Posted: 22 May 2012 | By: Ben Garrard
ISBN 1 877004 09X
Much like the early Australians who quarried it, Sydney sandstone is responsive to its environment, colourful, photogenic and yet modest, insofar as it cannot be polished. It is also the title of Gary Deirmendjian’s ode to the iconic local stone that gives Sydney its golden aura.
Presented amongst essays by six academics, Deirmendjian’s exposures aim to convey the medium’s charms and capture the subtlety, scope and grandeur of sandstone buildings that are otherwise overshadowed by Sydney’s more imposing modern architecture.
Dr Shirley Fitzgerald contributes an essay on the hewing of the stone, describing the removal of Yellow Block from the three quarries of Pyrmont: Paradise, Purgatory and Hellhole. This sandstone, considered some of the finest in the world, appeared around Sydney as schools, gaols, churches, asylums, pubs, courts, a university and a synagogue.
Photographs of most of these are included; however, Dr James Broadbent draws attention to two of the finest examples of nineteenth-century sandstone architecture, the Royal Exchange and the Australian Bank of Commerce, which were demolished in 1964 and 1971 respectively. Sydneysiders can be eternally grateful that a similar fate did not befall the Queen Victoria Building after it was earmarked for demolition in 1959.
Fitzgerald includes anecdotes about the allegorical figures that adorn the General Post Office and the winking lion near the steps of Town Hall, which will entice Sydneysiders and visitors alike to take a closer look at some of the city’s seemingly most familiar buildings.
The story of sandstone architecture in Sydney mirrors the colony’s stages of development, and directly lines up with the most important events in the nation’s history.
Deirmendjian’s images of Campbell’s Warehouses in the Rocks depict the earliest use of sandstone in Sydney. As a penal colony with few skilled stonemasons, sandstone was reserved for places of security and brick was a far more common building material.
From 1851, the gold rushes brought prosperity and an influx of skilled stonemasons. The Victorian period, ending in 1901, saw the bulk of Sydney’s ecclesiastical and civic sandstone edifices erected with St James, St Mary’s, Town Hall, Bridge Street and the QVB all belonging to this building boom.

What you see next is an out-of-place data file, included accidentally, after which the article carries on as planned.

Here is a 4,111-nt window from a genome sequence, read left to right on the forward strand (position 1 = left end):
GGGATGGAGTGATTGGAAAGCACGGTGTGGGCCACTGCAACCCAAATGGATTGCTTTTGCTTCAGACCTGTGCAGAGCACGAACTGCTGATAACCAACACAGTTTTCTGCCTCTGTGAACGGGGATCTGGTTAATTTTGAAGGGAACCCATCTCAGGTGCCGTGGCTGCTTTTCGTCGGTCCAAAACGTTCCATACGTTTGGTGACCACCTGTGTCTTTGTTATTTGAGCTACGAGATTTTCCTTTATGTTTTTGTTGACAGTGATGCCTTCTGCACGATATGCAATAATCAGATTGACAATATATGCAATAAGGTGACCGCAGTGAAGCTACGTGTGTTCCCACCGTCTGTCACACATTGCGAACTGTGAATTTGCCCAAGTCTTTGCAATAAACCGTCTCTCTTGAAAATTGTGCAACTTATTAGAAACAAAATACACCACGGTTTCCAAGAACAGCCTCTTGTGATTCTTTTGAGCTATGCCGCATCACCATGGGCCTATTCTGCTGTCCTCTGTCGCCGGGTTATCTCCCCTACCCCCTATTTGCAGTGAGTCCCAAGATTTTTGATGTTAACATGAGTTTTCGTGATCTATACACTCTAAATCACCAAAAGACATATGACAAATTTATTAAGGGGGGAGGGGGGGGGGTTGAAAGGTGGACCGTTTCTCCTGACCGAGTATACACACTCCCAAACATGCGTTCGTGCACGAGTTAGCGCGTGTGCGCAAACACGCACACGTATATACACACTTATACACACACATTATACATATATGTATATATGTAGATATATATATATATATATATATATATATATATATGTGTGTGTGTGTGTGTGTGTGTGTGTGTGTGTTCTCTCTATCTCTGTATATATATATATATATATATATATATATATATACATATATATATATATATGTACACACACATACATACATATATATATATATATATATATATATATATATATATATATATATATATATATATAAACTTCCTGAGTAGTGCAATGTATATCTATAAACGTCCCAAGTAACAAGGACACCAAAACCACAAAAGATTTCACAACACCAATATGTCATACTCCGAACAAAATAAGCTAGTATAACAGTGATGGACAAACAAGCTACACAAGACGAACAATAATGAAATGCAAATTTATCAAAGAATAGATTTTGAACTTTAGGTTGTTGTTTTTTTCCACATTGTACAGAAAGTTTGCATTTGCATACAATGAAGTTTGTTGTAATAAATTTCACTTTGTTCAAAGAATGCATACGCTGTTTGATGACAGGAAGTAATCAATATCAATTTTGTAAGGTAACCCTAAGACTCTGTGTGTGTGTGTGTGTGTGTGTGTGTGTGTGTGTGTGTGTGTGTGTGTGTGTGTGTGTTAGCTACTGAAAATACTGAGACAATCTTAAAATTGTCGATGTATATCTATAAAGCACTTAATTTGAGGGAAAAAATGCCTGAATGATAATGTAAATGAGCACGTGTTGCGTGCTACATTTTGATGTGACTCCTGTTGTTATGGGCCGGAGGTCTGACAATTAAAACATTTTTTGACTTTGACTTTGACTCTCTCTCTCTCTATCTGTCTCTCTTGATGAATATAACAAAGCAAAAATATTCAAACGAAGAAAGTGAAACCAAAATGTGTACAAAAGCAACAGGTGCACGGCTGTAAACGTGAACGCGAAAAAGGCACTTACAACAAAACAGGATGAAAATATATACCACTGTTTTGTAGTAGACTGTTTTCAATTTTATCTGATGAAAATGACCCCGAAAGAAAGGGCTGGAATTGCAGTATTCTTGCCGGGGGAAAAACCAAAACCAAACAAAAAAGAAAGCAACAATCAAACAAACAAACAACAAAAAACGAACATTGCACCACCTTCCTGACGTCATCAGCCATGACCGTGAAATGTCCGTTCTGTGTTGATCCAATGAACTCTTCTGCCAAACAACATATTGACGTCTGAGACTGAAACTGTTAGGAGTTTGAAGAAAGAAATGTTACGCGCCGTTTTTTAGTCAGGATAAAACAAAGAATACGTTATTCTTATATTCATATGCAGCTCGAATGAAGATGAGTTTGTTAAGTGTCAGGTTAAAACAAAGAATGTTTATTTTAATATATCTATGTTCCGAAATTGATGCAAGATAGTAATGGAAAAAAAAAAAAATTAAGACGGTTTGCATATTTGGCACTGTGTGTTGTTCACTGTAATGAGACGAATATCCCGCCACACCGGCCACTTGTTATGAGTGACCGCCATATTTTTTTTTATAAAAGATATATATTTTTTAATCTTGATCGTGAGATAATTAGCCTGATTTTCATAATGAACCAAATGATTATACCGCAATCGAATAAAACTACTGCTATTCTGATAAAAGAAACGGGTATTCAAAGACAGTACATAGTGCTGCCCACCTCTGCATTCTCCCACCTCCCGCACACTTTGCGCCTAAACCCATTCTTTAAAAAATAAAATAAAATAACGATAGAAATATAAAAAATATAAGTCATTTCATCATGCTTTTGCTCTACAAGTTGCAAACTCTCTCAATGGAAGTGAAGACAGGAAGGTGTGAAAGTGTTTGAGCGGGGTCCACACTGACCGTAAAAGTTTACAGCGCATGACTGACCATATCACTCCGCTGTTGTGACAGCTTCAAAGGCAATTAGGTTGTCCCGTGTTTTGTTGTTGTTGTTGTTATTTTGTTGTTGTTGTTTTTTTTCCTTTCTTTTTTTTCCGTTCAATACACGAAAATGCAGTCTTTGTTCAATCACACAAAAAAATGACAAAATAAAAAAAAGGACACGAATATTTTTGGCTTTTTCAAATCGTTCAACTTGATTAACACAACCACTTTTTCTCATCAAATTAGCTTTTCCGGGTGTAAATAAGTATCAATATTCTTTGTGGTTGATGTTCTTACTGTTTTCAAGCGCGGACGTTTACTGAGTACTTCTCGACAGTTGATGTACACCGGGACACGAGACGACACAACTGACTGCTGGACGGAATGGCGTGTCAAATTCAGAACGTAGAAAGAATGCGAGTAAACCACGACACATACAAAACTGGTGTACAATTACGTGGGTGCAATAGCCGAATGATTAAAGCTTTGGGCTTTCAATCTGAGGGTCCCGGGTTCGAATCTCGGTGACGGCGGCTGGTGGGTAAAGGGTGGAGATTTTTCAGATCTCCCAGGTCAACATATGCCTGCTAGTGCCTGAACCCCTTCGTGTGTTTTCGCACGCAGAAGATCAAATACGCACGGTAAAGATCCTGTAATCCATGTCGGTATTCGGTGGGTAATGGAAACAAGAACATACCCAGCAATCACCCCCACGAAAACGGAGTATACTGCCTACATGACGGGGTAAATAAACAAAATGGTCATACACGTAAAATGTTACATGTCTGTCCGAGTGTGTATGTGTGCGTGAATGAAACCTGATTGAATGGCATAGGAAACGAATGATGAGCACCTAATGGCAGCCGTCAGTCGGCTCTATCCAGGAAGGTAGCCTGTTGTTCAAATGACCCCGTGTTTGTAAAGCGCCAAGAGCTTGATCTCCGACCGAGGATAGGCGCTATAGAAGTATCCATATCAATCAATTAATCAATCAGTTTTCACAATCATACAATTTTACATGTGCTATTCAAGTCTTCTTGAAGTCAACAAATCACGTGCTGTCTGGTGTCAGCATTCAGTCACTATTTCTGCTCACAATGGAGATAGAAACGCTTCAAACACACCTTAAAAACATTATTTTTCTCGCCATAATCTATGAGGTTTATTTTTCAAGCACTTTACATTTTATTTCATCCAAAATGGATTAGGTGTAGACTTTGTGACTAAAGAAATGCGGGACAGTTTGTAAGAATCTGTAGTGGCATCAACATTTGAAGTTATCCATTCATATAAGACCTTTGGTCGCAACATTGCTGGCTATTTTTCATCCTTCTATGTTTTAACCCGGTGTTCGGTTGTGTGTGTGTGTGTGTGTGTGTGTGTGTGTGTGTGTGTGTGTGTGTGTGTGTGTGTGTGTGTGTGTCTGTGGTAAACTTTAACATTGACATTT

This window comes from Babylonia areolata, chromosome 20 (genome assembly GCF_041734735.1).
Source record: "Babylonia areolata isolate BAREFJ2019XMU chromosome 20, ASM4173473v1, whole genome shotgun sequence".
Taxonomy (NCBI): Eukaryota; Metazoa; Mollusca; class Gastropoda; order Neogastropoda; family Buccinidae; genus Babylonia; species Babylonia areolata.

After Federation in 1901, and the subsequent loosening of ties with Britain, the city’s newfound independence found its architectural expression in buildings of commerce and trade, with impressive numbers of warehouses and offices built using local sandstone, transforming Kent, Clarence, Sussex and York Street.
World War 2 marked an important shift in Australian diplomacy; Churchill referred to the fall of Singapore as the worst disaster in British military history, after which Australia turned to the United States to assist in repelling the Japanese war machine.
This momentous shift was to have its impact on post-war architecture, and inevitably on Sydney’s local stone. As architects turned to the towering skyscrapers of Manhattan for their inspiration, they sought glass, concrete and steel to resist weathering and combat pollution — the golden age of Sydney sandstone was over.
Yet its lasting legacy is still highly visible today, creating a harmony and cohesion between Sydney’s built and natural environments that is rare in a modern metropolis of its size.
Gary Deirmendjian for his part has created an artefact that fosters an appreciation of this architectural heritage, instils a desire for its preservation and hopefully inspires its ongoing incorporation into the city’s future architectural story.
Images from top:
St Stephen’s Church, 1935, 195A Macquarie Street, Sydney. Architect: John Reid & Sons. Photograph Gary Deirmendjian.
Department of Education Building, 1912, 35–39 Bridge Street, Sydney. Architect: George McRae.
Photograph Gary Deirmendjian.